The way birds fly and move through the foliage can help you identify them

how birds fly

Identifying small songbirds is always difficult, so any clue that helps narrow down the possibilities can be invaluable. A very common experience is to see a small bird fly through an opening and then into a tree or shrub, where it is hidden by leaves. Is it just another chickadee, or is it worth following to try and get a better view? The way the bird flies and the way it moves through the foliage offer subtle but simple clues that can help answer these questions and put you on the path to identifying it faster.

How does it fly? All small songbirds fly with alternating short bursts of rapid wing beats and very short glides with the wings closed against the body. This is the same pattern that gives woodpeckers and finches their strongly undulating flight path, and all small songbirds have more or less undulating flight. In woodpeckers and finches, the “glide” phase is relatively long, so they descend more and the pause in the beat is more noticeable. In other songbirds, the glide phase is shorter, so they have faster, shallower undulations. Warblers tend to veer from side to side when flying.

What is he doing in the foliage? Once a bird lands, how it moves within a minute or two can be a clue to its identity. Insectivores like warblers and kinglets are very active and usually don’t stay still for more than a few seconds at a time. Even when they remain on the same perch, they flap their wings or tail, or turn from side to side. Seed-eating birds like sparrows or gleaners like chickadees and vireos tend to stay still for longer periods of time and they are less “hopping” when sitting.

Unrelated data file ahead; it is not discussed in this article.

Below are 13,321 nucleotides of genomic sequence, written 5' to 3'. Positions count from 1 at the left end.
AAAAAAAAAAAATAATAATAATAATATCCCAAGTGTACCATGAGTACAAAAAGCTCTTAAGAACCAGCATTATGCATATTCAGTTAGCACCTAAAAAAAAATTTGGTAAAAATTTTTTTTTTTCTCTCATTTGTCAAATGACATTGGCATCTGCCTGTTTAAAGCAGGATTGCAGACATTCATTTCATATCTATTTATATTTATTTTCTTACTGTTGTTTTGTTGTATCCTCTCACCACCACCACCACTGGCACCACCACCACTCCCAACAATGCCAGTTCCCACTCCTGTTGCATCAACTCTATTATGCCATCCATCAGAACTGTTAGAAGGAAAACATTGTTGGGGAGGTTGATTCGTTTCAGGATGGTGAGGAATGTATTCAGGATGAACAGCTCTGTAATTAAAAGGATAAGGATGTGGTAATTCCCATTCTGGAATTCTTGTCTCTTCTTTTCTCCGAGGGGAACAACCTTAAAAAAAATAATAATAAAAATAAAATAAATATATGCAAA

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These are subtle differences, and they depend on weather conditions, the bird’s motivation, and other variables, so your identifications based on these clues will never be certain. But as a quick assessment to place a bird in a general group, it can be useful, and observing these differences will reveal other subtle clues and increase your understanding of variations in bird flight and behavior.


This article originally appeared in the July/August 2020 issue of BirdWatching.

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